Sunday, December 22, 2013
Lascaux, the "sistine chapel of prehistory"
We finally arrived at the caves just in time for the lunchtime closing. Back in the town of Montignac, we wandered around for awhile, particularly enjoying the walk by the river. After deciding that we didn't want black or blood sausage, we settled on a little bistro for lunch. We had had a coffee there earlier, and I had noticed that duck lasagna was on the menu. First we had a lovely green salad, with bib lettuce of course, followed by the amazing lasagna, which had a thin top and bottom of pasta and the rest was duck. We made owner very happy with our praise of this magnificent lasagna.
We got back to Lascaux cave promptly at two o'clock, but were made to wait another twenty minutes until the tour started. Several of us waited patiently reading the books in the shop. The Lascaux caves are a perfect modern copy of the original that was closed in 1963 as the paintings were beginning to deteriorate. The caves were found by a young man out walking his dog, Robot in 1940. It is as the local Abbé Breuil suggested, "the Sistine chapel of prehistory," an unforgettable experience that overwhelms you with with a sense of art, history and a certain, "Je ne sais quoi," but something very powerful.
The artists may have lived 17,000 years ago but but they were people who were much like us, with aesthetic sensibilities and a sense of humour shown by some of the paintings of cows, deer, horses and some whimsical animals. The perfectly proportioned and colourful pictures will never be forgotten. Frustratingly, photography was not permitted.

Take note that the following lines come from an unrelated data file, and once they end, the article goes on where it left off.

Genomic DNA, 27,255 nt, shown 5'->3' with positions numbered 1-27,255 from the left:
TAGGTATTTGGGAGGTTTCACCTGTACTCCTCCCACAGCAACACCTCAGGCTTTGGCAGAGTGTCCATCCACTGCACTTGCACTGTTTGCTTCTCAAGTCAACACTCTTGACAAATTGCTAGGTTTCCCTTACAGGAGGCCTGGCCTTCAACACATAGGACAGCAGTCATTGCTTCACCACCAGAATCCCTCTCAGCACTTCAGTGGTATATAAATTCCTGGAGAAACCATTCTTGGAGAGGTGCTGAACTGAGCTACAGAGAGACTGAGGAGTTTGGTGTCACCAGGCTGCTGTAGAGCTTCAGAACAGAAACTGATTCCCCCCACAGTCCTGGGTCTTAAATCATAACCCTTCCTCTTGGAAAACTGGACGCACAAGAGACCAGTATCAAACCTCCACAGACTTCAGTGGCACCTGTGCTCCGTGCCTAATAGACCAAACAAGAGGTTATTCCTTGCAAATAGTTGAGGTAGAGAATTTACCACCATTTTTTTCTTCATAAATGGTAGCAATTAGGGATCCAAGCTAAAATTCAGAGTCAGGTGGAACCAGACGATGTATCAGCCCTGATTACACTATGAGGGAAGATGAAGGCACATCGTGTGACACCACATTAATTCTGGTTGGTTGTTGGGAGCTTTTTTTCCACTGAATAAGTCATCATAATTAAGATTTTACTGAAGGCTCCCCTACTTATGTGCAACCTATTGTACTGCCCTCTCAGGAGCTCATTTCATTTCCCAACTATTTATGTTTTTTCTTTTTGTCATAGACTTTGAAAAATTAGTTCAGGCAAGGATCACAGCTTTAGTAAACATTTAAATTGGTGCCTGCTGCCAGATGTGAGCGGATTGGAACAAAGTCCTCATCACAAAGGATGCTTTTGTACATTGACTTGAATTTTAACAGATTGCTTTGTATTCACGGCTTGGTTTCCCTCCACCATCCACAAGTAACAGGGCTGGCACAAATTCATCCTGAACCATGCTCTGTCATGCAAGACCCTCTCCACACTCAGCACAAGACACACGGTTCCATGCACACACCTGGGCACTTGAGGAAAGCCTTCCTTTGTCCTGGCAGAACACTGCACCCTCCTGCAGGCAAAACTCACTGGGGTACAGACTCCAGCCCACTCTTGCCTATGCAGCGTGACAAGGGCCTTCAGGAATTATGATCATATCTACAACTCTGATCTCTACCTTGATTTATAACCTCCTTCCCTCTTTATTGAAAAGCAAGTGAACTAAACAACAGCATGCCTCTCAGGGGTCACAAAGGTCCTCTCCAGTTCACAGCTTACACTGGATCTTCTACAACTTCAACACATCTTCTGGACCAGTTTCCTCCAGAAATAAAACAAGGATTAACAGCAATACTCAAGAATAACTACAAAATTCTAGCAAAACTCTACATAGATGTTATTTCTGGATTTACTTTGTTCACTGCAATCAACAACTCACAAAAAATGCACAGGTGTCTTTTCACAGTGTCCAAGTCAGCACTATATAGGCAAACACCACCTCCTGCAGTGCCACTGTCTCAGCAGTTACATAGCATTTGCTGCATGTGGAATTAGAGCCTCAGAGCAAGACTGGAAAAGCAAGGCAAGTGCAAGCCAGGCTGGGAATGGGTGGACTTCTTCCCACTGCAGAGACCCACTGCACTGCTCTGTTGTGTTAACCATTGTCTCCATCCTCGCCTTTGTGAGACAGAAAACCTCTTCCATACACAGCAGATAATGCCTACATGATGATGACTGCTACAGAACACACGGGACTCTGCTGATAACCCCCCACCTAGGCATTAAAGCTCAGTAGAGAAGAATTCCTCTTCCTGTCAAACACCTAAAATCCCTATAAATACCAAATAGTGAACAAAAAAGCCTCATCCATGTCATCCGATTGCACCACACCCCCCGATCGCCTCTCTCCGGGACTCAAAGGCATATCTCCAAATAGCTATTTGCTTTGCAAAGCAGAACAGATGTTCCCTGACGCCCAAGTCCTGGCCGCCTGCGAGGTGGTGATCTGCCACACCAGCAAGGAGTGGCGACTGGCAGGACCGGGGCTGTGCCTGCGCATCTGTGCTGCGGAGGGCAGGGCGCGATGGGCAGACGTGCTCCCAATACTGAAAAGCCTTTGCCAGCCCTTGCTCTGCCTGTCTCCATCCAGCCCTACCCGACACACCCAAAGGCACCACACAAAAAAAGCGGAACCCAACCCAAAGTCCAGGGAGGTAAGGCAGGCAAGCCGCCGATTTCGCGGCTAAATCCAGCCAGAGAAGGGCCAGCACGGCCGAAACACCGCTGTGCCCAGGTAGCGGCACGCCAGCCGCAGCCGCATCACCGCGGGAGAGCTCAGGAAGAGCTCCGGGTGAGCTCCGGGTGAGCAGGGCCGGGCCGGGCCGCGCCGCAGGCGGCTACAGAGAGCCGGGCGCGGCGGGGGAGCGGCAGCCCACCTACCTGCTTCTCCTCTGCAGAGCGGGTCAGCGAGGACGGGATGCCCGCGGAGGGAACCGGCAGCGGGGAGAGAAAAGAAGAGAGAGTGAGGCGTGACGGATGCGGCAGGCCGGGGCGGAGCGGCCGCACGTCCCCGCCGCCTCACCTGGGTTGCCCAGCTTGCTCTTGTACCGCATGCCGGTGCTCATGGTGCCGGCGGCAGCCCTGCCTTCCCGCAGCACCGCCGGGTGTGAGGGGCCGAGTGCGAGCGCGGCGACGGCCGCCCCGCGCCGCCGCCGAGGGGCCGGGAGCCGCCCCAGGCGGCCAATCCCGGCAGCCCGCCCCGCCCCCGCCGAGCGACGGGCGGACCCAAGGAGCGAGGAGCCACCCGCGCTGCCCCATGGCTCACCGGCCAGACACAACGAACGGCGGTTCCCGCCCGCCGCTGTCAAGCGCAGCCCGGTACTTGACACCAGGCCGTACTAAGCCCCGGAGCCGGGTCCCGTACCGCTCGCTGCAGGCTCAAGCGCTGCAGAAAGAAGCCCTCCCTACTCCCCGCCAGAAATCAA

We backtracked to a small museum that reproduced some drawings not in the Lascaux caves. Again they were quite stunning. Outside there was a zoo with some of the animals represented in the drawings.
Driving along we had passed several goose farms, duck farms and even a snail farm. We stopped at one of the goose farms watching the antics of the geese as they followed one another around the field with much flapping and honking. I bought a tin of jugged goose -- civet d'oie -- for dinner one evening. It is to be served hot with steamed potatoes.
Since we hadn't yet bought any wine, we drove to Le Bugue. After a quick stop at a patisserie for a reviving coffee accompanied by the brightest pink marzipan pig you can imagine, we visited the famous cave of Julian de Savignac. This was highly recommended by Bruno. Here we bought some of his favourite Perchament red and some Malbec. It was a fine finish to the day, or just perhaps that honour goes to the frites cooked in duck fat that accompanied our dinner. Oh my! How much porridge will we have to eat to counteract that?